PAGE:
IN THE UNITED STATES DISTRICT COURT FOR THE DISTRICT OF COLORADO Civil Action No. 15-cv-01210-RM-NYW MY24HOURNEWS.COM, INC., Plaintiff, v. AT&T CORPORATION, Defendant. ORDER Magistrate Judge Nina Y. Wang This civil action is before the court on Defendant AT&T Corp.’s (“AT&T” or “Defendant”) Motion to Stay Proceedings (“Motion to Stay”) [#21, filed July 31, 2015] and Plaintiff, Inc.’s (“My24” or “Plaintiff”) Motion to Conduct Limited Jurisdictional Discovery (“Motion for Limited Discovery”) [#49, filed September 17, 2015]. Also before the court, but not subject to this Order, is AT&T’s Motion to Dismiss Plaintiff’s First Amended Complaint Based on Lack of Personal Jurisdiction (“Motion to Dismiss”) [#46, filed September 15, 2015]. These Motions were referred to the undersigned Magistrate Judge pursuant to the Order Referring Case dated June 17, 2015 [#8], and memoranda dated September 16, 2015 [#47], September 18, 2015 [#50], and October 13, 2015 [#56]. For the reasons stated below, the Motion to Stay is GRANTED IN PART and DENIED IN PART and the Motion for Limited Discovery is GRANTED. BACKGROUND Plaintiff initiated this action on June 9, 2015 by filing a Complaint asserting claims for Breach of Joint Venture Agreement, Breach of Fiduciary Duty, Promissory Estoppel, Fraudulent Misrepresentation/Inducement, Fraudulent Concealment/Inducement, Breach of Contract, Idea Misappropriation, Theft of Trade Secrets, Unjust Enrichment, Conversion, Negligent Misrepresentation, and for Preliminary and Permanent Injunctive relief arising out of an agreement between My24 and AT&T with regard to a backend digital platform (“Broadcast Platform”) designed by My24, to be built by AT&T [#1]. On July 31, 2015, Plaintiff filed a First Amended Complaint adding AT&T, Inc. as a Defendant. [#23].1 My24 is a digital technology company that produces live digital video news content made accessible through mediums such as the Broadcast Platform, Smartphones and Tablets, and the Internet. [#23 at ¶ 5]. My24 is a Colorado corporation with its principal place of business in Colorado. Id. AT&T is a telecommunications provider and a New York corporation with its principal place of business in New Jersey. [#23 at ¶ 6]. Plaintiff pleads that AT&T is authorized to conduct business in Colorado as a telecommunications provider and does in fact conduct business in Colorado as such. Id. On July 31, 2015, AT&T filed the Motion to Stay along with a request that the August 21, 2015 Scheduling Conference be vacated. [#21]. This court vacated the Scheduling Conference and reset it for October 16, 2015. [#33]. AT&T subsequently filed the Motion to 1 On August 21, 2015, Plaintiff submitted a Notice of Voluntary Dismissal as to AT&T, Inc. [#35]. 2 Dismiss on September 15, 2015 [#46].2 Two days later, Plaintiff filed the Motion for Limited Discovery [#48, #49]. Defendant filed a Response to the Motion for Limited Discovery on October 1, 2015 [#52], and Plaintiff filed a Reply on October 8, 2015 [#55]. This court presided over a hearing on the Motion for Limited Discovery on October 16, 2015, at which time the undersigned took the matter under advisement. [#60] STANDARD OF REVIEW My24 bears the burden of establishing personal jurisdiction, although at the preliminary stages of the litigation this burden is light. Intercon, Inc. v. Bell Atlantic Internet Solutions, Inc., 205 F.3d 1244, 1247 (10th Cir. 2000). In the Tenth Circuit, “[w]hen a defendant moves to dismiss for lack of jurisdiction, either party should be allowed discovery on the factual issues raised by that motion.” Grynberg v. Ivanhoe Energy, Inc., 666 F. Supp. 2d 1218, 1227 (D. Colo. 2009) (quoting Budde v. Ling–Temco–Vought, Inc., 511 F.2d 1033, 1035 (10th Cir. 1975)). Whether to allow jurisdictional discovery is within “the broad discretion” of the trial court. Id. The court abuses its discretion if the denial of limited discovery results in prejudice to a litigant. Sizova v. Nat'l Inst. of Stds. & Tech., 282 F.3d 1320, 1326 (10th Cir. 2002). “Prejudice is present where ‘pertinent facts bearing on the question of jurisdiction are controverted…or where a more satisfactory showing of the facts is necessary.’” Sizova, 282 F.3d at 1326 (quoting Wells Fargo & Co. v. Wells Fargo Express Co., 556 F.2d 406, 430 n. 24 (9th Cir. 1977)). “To obtain jurisdictional discovery, a plaintiff must ‘present a sufficient factual predicate for the establishment of personal jurisdiction.’” Gordon Howard Assocs. v. Lunareye, Inc., No. 13–cv– 01829–CMA–MJW, 2013 WL 5637678, at *4 (D. Colo. October 15, 2013) (citing St. Paul 2 Plaintiff thereafter sought and was granted an extension to file a Response to the Motion to Dismiss until after the resolution of the Motion for Limited Discovery. [#48, #53]. 3 Travelers Cas. & Sur. Co. of America v. Guaranty Bank & Trust Co., 2006 WL 1897173, at *4 (D. Colo. 2006)). Jurisdictional discovery is not appropriate where there is only a “low probability” that additional discovery would lead to facts sufficient to support a finding of personal jurisdiction over the defendant. See Bell Helicopter Textron, Inc. v. Heliqwest Intern., Ltd., 385 F.3d 1291, 1299 (10th Cir. 2004). ANALYSIS Federal Rule of Civil Procedure 12(b)(2) provides that a defendant may move to dismiss a complaint for “lack of jurisdiction over the person.” To obtain personal jurisdiction over a non-resident Defendant in a diversity action, my24 must establish that jurisdiction is legitimate under the laws of the forum state and comports with the Due Process clause of the Fourteenth Amendment. See Far W. Capital, Inc. v. Towne, 46 F.3d 1071, 1074 (10th Cir. 1995). The Colorado Supreme Court has construed Colorado's long-arm statute as conferring the maximum jurisdiction permissible consistent with the Due Process clause, rendering the inquiry as to whether the exercise of personal jurisdiction over the defendant comports with constitutional due process demands. Dudnikov v. Chalk & Vermilion Fine Arts, Inc., 514 F.3d 1063, 1070 (10th Cir. 2008). “[T]o exercise jurisdiction in harmony with due process, [the defendant] must have ‘minimum contacts' with the forum state, such that having to defend a lawsuit there would not ‘offend traditional notions of fair play and substantial justice.’ ” Id. (quoting Int'l Shoe Co. v. Washington, 326 U.S. 310, 316 (1945)). A forum may possess either “general jurisdiction” or “specific jurisdiction” over a defendant. The exercise of general personal jurisdiction comports with due process where the corporation's “affiliations with the State are so continuous and systematic as to render it 4 essentially at home in the forum State.” Daimler v. Bauman, 134 S.Ct. 746, 760 (2014). The defendant’s place of incorporation and the principal place of business are “paradig[m]...bases for general jurisdiction” because “[t]hose affiliations have the virtue of being unique—that is, each ordinarily indicates only one place—as well as easily ascertainable.” Id. (citing Goodyear Dunlop Tires Operations, S.A. v. Brown, 131 S.Ct. 2846, 2853-54 (2011)). Prior to Daimler, the Tenth Circuit considered the following four factors in determining whether general jurisdiction exists: (1) whether the corporation solicits business in the state through a local office or agents; (2) whether the corporation sends agents into the state on a regular basis to solicit business; (3) the extent to which the corporation holds itself out as doing business in the forum state, through advertisements, listings or bank accounts; and (4) the volume of business conducted in the state by the corporation. Grynberg, 666 F. Supp. 2d at 1230 (citing Kuenzle v. HTM Sport–Und Freizeitgerate AG, 102 F.3d 453, 457 (10th Cir. 1996)). These factors remain instructive postDaimler, see Archangel Diamond Corporation Liquidating Trust v. OAO Lukoil, 75 F. Supp. 3d 1343, 1366 (D. Colo. 2014), within the context that “[g]eneral jurisdiction in a forum other than the defendant's place of incorporation or principal place of business will exist only in ‘exceptional case[s]’ where the defendant's operations in the forum are ‘so substantial and of such a nature as to render the corporation at home in that State.’” Tomelleri v. MEDL Mobile Inc., No. 2:14–CV–02113–JAR, 2015 WL 1957801, at *4 (D. Kan. April 29, 2015) (quoting Daimler, 134 S.Ct. at 761 n.19). See also Fabara v. GoFit, LLC, 308 F.R.D. 380, 402 (D.N.M. 2015). Specific jurisdiction “encompasses cases in which the suit ‘arise[s] out of or relate[s] to the defendant's contacts with the forum.’” Daimler, 134 S.Ct. at 749 (quoting Helicopteros 5 Nacionales de Colombia, S.A. v. Hall, 466 U.S. 408, 414, n.8 (1983)). To determine whether the exercise of specific personal jurisdiction comports with due process, the court asks “(1) whether the defendant purposefully directed its activities at residents of the forum state; (2) whether the plaintiff's injury arose from those purposefully directed activities; and (3) whether exercising jurisdiction would offend traditional notions of fair play and substantial justice.” Newsome v. Gallacher, 722 F.3d 1257, 1264 (10th Cir. 2013) (citing Dudnikov, 514 F.3d at 1070). My24 contends factual disputes exist regarding both general jurisdiction and specific jurisdiction of AT&T in Colorado, and attached almost four hundred pages of exhibits in support of its contention. [See #49-1 through #49-20]. I. General Jurisdiction My24 asserts that general jurisdiction can be found as a result of, including but not limited to, the following facts. Prior to 2012, AT&T’s substantial long distance business in Colorado was provided by AT&T Communications of the Mountain States (“AT&T Mountain States”), a wholly owned subsidiary of AT&T. AT&T Mountain States’ corporate headquarters and principal place of business was located in Colorado. [#49 at 6]. In 2012, AT&T Mountain States was merged into AT&T. The Arizona Public Service Commission approved the merger and found that AT&T Mountain States was a Colorado corporation and a wholly-owned subsidiary of AT&T. Id. AT&T subsequently assumed control of the substantial local exchange and long distance business of AT&T Mountain States, a Colorado corporation with its principal place of business in Colorado. [#49 at 7]. The Colorado Public Utilities Commission (“CPUC”) granted AT&T a Certificate of Public Convenience and Necessity (“CPCN”) authorizing it to provide long distance service and local exchange services to customers throughout Colorado. Id. 6 Pursuant to CPUC Rule 4 CCR 723-2-2103(A)(VI), AT&T designated a Colorado agent for service of process. Id. AT&T filed with the CPUC its local exchange services tariff, Colorado PUC No. 9 ("Tariff"), setting forth its rates and services. [See #23-2]. My24 asserts that the Tariff constitutes a contract with each of AT&T’s subscribers. [#49 at 8]. AT&T regularly intervenes as a matter of right in CPUC proceedings. [#49 at 9-11; #23-8, #23-9, #23-11]. AT&T intervenes in CPUC proceedings, participates in rulemaking proceedings before the CPUC, and sues companies in Colorado in connection with its telecommunications facilities here. Erik Underwood, the founder and chief executive officer of My24, attests that AT&T owns the office building located at 2525/2535 E. 40th Avenue, Denver, valued at $11,154,700, pays substantial property taxes, and has received a property tax exemption with respect to a portion of this property. [#49-1 at ¶ 101; #49-5 at 15-16]. An “AT&T Colorado News” website posting indicates the following: its employees mentored 307 students in Colorado through Aspire Mentoring Academy from September 2012 to December 31, 2014; it employed approximately 1,000 employees in Colorado as of the third quarter of 2014; it spent approximately $650 million on goods and services purchased from suppliers based in Colorado in 2014; and more than $86 million was generated in local and state taxes by AT&T operations in Colorado in 2014. [#49 at 12; #49-1 at ¶ 102; #49-5 at 17]. Based on the foregoing, My24 seeks the following jurisdictional discovery in connection with general jurisdiction: 1. Docket numbers and subject matters of AT&T PUC filings; 2. The cases numbers and subject matters of AT&T’s litigation in Colorado federal and state Courts; 7 3. The number of AT&T’s Colorado customers by category of service, e.g., local and long distance, and revenues generated therefrom; 4. AT&T’s real and personal property located in Colorado; 5. AT&T’s lobbying activities in Colorado; 6. Documents showing that AT&T’s merger with AT&T Mountain States was seamless and transparent as represented by AT&T; and 7. AT&T’s advertising and corporate sponsorships in Colorado. [#49 at 17; Ex. #49-10]. AT&T argues that these topics are not relevant to determining whether it is “at home” in Colorado for purposes of general jurisdiction. In its Motion to Dismiss, AT&T confirms that New York is its place of incorporation and its headquarters is Bedminster, New Jersey. [#46 at 4]. Defendant represents that its contacts in Colorado consist of “owning an office in Denver and providing competitive local exchange service and long distance services to local business and branch customers.” [Declaration of James F. Dionne, #46-1 at ¶ 7]. Mr. Dionne, an AT&T Assistant Vice President, attests that Defendant “routinely participates in regulatory proceedings before state public utility commissions in each of the 49 states in which it provides competitive local exchange services”; and AT&T’s participation in regulatory proceedings and entry into interconnection agreements in Colorado “are activities which are no different than or unique from those in which AT&T Corp. participates as a matter of course in virtually every state across the country.” [#46-1 at ¶ 10]. AT&T contends that none of its “Colorado contacts are different from its connections to any of the other 49 states in which AT&T Corp. does business, and as such, cannot serve as the basis for the exercise of all-purpose, ‘general’ jurisdiction over AT&T Corp. in Colorado.” [#52 at 2]. 8 At oral argument, both Parties addressed the issue of whether AT&T Mountain States’ contacts with the state of Colorado could be imputed to Defendant, essentially by operation of law due to the merger of AT&T Mountain States with Defendant. II. Specific Jurisdiction My24 also asserts it is entitled to conduct limited jurisdictional discovery on the question of specific jurisdiction arising out of the Broadcast Platform. Specifically, My24 contends that AT&T was to be the exclusive provider and have co-branding and co-marketing rights of the Broadcast Platform and would in turn fund My24's launch of the Platform during a Presidential Town Hall Meeting or a debate between President Obama and Governor Romney during the 2012 Presidential election. [#49 at 18; #49-1 at ¶¶ 26-41; Declaration of Todd Olsen (“Olsen Decl.”) #49-15 at ¶¶ 19-29; Declaration of Hon. Thelma Wyatt Moore (retired) #49-11 at ¶¶ 617]. After My24’s studio facilities suffered structural damages, AT&T and My24 agreed to relocate the studio facilities to the Hurt Building in Atlanta, Georgia. Pending funding and additional construction to the studio in the Hurt Building, AT&T and My24 agreed to temporarily move My24’s main broadcast operations to Denver, Colorado. AT&T and My24 agreed that after completion of the build-out of the Atlanta broadcast studio, the Denver studio would serve as an off-hour and back-up facility. Following the relocation of the operation to Denver, AT&T refused to fund My24’s launch and to sponsor the event. [#49-15 at ¶¶ 39-54; #49-1 at ¶¶ 81-99].  Based on the foregoing, My24 seeks the following jurisdictional discovery in connection with specific jurisdiction: 1. AT&T internal communication pertaining to AT&T’s relocation to Denver; 9 2. AT&T internal communication pertaining to My24’s relocation to the Hurt Building; 3. AT&T documents showing that Mr. Olson was acting as AT&T’s ostensible agent; and 4. AT&T internal communication pertaining to My24’s business in Colorado, including broadcasting a Presidential interview through its studio in Colorado. [#49 at 20; #49-20]. AT&T argues that these topics are not relevant to determining whether its “conduct and/or contacts in Colorado give rise to My24’s claims” necessary to assert specific jurisdiction. [#52 at 2]. Defendant asserts that none of its Colorado employees worked on any of the equipment or services purchased by My24, and none of the oral or written contracts identified in the Amended Complaint were negotiated, executed or specified performance in Colorado. [#52 at 14]. [Declaration of Barbara Pepe #46-2 at ¶¶ 3, 8, 10]. Additionally, the agreement between the Parties regarding the Broadcast Platform was reached in Atlanta. AT&T also argues that the Amended Complaint acknowledges that My24 moved to Denver on its own initiative. [#52 at 14]. However, these allegations are ambiguous as to Ms. Pepe’s role in the move between studios [see #23 at ¶ 124]; and AT&T’s arguments generally underscore, rather than refute, the presence of factual questions with regard to whether specific jurisdiction lies here. Without passing on the merits of the pending Motion to Dismiss, I find that My24 has met its burden of demonstrating that “a more satisfactory showing of the facts is necessary.” Sizova, 282 F.3d at 1326. In doing so, I note that the case law directs that jurisdictional discovery is generally permitted unless there is a very low possibility that the discovery will affect the court’s jurisdictional analysis. Grynberg v. Ivanhoe Energy, Inc., 490 F. App’x 86, 103 (10th Cir. 2012) (citation omitted). At oral argument, Defendant contended that Plaintiff’s contacts with Colorado alone could not be used to support specific personal jurisdiction, and 10 Plaintiff asserted that AT&T’s actions with respect to the “joint venture” between the two parties demonstrated that AT&T had availed itself of this forum’s jurisdiction. The court is persuaded that Plaintiff’s arguments regarding specific jurisdiction are, in part, based on the actions of Defendant that Plaintiff may not be privy to without discovery; and therefore, I permit some limited jurisdictional discovery that is reasonably tailored to address the narrow question of personal jurisdiction. Cf. Grynberg, 460 F. App’x at 104 (affirming magistrate judge’s denial of motion to conduct jurisdictional discovery on the basis the requested discovery was “largely irrelevant to the jurisdictional issues…before the court.”). The court will not specify how Plaintiff should use its allowance of discovery requests as outlined below, but advises Plaintiff that it will not entertain any requests to expand the amount of discovery. Accordingly, IT IS ORDERED: 1. The Motion to Stay Proceedings [#21] is GRANTED IN PART and DENIED IN PART; 2. The Motion to Conduct Limited Jurisdictional Discovery [#49] is GRANTED; 3. No later than October 30, 2015, Plaintiff may propound up to five interrogatories, five requests for production, and five requests for admission directed at issues related to personal jurisdiction as identified in Plaintiff’s briefing. No depositions are permitted; 4. No later than November 20, 2015, Defendant will respond to the jurisdictional discovery; 5. No later than December 4, 2015, Plaintiff will respond to the pending Motion to Dismiss; 6. Any reply by Defendant will be filed no later than December 11, 2015; 7. A hearing on the Motion to Dismiss is scheduled for December 18, 2015 at 11:00 a.m.; 11 8. All other discovery is STAYED until further Order of the court, based on Plaintiff’s representation at oral argument that it was not prepared to go forward with merits discovery at this time. DATED: October 22, 2015 BY THE COURT: s/Nina Y. Wang__________ United States Magistrate Judge 12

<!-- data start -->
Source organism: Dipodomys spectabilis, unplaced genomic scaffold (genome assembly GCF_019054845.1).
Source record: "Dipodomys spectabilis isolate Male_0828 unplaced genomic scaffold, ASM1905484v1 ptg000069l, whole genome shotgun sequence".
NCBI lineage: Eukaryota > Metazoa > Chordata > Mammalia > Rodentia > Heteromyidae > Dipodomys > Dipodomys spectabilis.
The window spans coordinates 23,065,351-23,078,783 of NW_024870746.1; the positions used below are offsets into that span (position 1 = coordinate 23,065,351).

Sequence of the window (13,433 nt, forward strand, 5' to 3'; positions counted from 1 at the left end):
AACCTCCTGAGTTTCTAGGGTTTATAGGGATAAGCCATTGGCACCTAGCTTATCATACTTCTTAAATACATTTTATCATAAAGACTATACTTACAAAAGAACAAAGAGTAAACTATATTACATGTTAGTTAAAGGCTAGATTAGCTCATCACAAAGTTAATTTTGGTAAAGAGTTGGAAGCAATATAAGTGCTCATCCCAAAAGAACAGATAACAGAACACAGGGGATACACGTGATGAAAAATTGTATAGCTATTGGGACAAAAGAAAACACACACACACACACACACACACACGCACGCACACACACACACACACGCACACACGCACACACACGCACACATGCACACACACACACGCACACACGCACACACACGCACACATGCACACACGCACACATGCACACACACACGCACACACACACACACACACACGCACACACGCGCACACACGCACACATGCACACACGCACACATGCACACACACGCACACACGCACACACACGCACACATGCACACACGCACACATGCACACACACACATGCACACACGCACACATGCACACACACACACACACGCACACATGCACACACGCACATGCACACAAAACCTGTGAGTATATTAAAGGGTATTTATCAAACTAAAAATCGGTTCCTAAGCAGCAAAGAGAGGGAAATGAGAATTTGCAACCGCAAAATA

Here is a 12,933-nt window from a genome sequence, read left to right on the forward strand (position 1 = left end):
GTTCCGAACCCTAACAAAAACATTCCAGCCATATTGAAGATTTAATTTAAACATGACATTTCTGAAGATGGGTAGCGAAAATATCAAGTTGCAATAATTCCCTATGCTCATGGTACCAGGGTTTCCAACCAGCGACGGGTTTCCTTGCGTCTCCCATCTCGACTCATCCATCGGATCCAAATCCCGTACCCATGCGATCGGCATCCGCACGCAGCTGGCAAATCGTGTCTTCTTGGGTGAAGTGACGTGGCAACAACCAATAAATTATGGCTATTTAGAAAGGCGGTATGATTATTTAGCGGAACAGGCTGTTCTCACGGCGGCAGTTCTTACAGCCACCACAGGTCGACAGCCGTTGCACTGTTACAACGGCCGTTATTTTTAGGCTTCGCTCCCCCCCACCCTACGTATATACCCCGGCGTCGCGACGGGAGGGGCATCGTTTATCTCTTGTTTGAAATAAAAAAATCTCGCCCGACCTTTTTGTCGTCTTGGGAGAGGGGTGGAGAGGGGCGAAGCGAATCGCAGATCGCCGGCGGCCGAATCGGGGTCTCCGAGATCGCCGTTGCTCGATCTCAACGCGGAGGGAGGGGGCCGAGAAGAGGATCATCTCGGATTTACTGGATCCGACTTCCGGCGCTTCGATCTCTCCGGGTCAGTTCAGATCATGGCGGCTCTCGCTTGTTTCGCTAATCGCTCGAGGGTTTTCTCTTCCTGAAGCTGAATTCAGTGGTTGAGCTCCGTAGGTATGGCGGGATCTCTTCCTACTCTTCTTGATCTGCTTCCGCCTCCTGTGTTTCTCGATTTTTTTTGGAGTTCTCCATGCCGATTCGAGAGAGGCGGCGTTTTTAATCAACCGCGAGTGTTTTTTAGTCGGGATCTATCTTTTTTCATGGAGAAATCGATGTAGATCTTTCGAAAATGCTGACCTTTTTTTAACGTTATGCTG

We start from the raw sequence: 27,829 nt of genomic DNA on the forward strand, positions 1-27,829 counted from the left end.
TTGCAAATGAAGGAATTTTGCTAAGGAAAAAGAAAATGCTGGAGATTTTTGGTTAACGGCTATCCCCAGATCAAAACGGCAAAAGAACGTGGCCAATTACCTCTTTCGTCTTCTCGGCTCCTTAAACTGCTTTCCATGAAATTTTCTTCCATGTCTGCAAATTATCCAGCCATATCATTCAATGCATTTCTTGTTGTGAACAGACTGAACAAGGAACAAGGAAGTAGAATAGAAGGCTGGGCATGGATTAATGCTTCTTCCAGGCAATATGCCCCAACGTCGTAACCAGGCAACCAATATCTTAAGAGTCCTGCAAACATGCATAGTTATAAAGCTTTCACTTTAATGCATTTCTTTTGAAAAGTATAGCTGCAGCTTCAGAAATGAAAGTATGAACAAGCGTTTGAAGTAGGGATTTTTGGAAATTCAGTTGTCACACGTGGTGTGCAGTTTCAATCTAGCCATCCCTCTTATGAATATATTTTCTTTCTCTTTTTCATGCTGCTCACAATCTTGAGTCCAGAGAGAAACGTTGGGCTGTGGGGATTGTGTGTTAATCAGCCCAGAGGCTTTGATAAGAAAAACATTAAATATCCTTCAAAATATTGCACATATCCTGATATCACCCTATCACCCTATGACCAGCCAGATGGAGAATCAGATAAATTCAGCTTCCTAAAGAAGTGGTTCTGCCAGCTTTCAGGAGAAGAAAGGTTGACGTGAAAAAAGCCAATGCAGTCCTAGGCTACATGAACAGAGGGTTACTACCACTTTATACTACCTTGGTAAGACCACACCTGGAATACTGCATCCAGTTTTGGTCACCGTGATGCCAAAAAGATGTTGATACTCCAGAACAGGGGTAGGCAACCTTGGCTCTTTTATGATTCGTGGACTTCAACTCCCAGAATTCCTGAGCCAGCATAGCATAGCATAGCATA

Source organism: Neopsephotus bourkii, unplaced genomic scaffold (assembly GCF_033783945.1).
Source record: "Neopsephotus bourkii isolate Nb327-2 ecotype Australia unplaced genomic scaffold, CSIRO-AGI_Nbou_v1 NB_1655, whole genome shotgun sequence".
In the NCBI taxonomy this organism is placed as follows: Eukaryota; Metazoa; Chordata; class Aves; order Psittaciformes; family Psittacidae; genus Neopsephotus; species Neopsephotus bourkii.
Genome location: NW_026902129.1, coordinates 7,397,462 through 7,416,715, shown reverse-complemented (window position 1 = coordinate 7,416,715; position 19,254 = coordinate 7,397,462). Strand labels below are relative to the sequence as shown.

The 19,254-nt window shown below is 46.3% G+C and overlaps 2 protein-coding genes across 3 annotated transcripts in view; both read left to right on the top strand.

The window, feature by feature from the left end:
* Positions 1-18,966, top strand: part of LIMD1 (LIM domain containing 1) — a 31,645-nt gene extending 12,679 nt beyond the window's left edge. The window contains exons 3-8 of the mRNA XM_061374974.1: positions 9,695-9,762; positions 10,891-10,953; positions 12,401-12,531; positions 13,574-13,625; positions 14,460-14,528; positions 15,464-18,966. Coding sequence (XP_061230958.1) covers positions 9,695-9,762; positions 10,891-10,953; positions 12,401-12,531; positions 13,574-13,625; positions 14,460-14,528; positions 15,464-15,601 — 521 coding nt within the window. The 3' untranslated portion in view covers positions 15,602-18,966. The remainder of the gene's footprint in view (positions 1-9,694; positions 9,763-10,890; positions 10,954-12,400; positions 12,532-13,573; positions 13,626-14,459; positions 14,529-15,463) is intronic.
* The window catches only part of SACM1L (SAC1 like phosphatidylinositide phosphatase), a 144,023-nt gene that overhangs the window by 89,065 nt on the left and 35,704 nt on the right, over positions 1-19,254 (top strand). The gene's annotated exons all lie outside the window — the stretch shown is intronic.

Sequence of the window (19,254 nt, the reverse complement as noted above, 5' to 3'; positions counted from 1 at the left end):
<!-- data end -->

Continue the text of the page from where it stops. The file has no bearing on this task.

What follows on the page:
Disclaimer: Justia Dockets & Filings provides public litigation records from the federal appellate and district courts. These filings and docket sheets should not be considered findings of fact or liability, nor do they necessarily reflect the view of Justia.

Why Is My Information Online?